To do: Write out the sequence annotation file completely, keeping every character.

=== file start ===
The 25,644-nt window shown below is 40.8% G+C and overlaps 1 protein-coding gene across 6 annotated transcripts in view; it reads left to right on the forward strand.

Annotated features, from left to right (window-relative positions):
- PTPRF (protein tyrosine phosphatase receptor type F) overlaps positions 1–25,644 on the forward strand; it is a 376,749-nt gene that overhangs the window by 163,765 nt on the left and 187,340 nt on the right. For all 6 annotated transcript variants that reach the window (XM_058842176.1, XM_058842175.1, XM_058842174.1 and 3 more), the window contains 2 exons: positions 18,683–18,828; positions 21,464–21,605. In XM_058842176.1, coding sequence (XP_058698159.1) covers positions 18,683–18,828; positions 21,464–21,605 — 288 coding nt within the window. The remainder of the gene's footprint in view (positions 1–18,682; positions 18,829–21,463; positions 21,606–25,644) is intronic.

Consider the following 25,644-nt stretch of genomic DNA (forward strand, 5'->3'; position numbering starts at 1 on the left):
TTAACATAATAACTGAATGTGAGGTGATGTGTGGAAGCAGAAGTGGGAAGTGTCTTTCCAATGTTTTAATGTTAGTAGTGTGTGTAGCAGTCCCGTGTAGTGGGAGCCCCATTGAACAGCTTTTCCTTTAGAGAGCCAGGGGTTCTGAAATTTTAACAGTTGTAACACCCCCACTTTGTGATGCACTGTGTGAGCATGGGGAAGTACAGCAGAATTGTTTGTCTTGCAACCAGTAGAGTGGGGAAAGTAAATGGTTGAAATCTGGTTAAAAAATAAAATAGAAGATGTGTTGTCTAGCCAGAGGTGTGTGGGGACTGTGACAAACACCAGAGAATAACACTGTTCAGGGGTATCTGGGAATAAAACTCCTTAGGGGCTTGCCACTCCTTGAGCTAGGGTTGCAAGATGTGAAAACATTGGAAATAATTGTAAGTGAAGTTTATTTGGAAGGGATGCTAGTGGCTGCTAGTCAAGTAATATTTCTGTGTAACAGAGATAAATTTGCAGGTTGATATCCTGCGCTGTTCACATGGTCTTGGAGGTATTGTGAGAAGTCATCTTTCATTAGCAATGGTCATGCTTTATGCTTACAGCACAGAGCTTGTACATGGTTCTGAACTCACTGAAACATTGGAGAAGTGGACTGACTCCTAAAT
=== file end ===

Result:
The 25,644-nt window shown below is 40.8% G+C and overlaps 1 protein-coding gene across 6 annotated transcripts in view; it reads left to right on the forward strand.

Annotated features, from left to right (window-relative positions):
- PTPRF (protein tyrosine phosphatase receptor type F) overlaps positions 1–25,644 on the forward strand; it is a 376,749-nt gene that overhangs the window by 163,765 nt on the left and 187,340 nt on the right. For all 6 annotated transcript variants that reach the window (XM_058842176.1, XM_058842175.1, XM_058842174.1 and 3 more), the window contains 2 exons: positions 18,683–18,828; positions 21,464–21,605. In XM_058842176.1, coding sequence (XP_058698159.1) covers positions 18,683–18,828; positions 21,464–21,605 — 288 coding nt within the window. The remainder of the gene's footprint in view (positions 1–18,682; positions 18,829–21,463; positions 21,606–25,644) is intronic.

Consider the following 25,644-nt stretch of genomic DNA (forward strand, 5'->3'; position numbering starts at 1 on the left):
TTAACATAATAACTGAATGTGAGGTGATGTGTGGAAGCAGAAGTGGGAAGTGTCTTTCCAATGTTTTAATGTTAGTAGTGTGTGTAGCAGTCCCGTGTAGTGGGAGCCCCATTGAACAGCTTTTCCTTTAGAGAGCCAGGGGTTCTGAAATTTTAACAGTTGTAACACCCCCACTTTGTGATGCACTGTGTGAGCATGGGGAAGTACAGCAGAATTGTTTGTCTTGCAACCAGTAGAGTGGGGAAAGTAAATGGTTGAAATCTGGTTAAAAAATAAAATAGAAGATGTGTTGTCTAGCCAGAGGTGTGTGGGGACTGTGACAAACACCAGAGAATAACACTGTTCAGGGGTATCTGGGAATAAAACTCCTTAGGGGCTTGCCACTCCTTGAGCTAGGGTTGCAAGATGTGAAAACATTGGAAATAATTGTAAGTGAAGTTTATTTGGAAGGGATGCTAGTGGCTGCTAGTCAAGTAATATTTCTGTGTAACAGAGATAAATTTGCAGGTTGATATCCTGCGCTGTTCACATGGTCTTGGAGGTATTGTGAGAAGTCATCTTTCATTAGCAATGGTCATGCTTTATGCTTACAGCACAGAGCTTGTACATGGTTCTGAACTCACTGAAACATTGGAGAAGTGGACTGACTCCTAAAT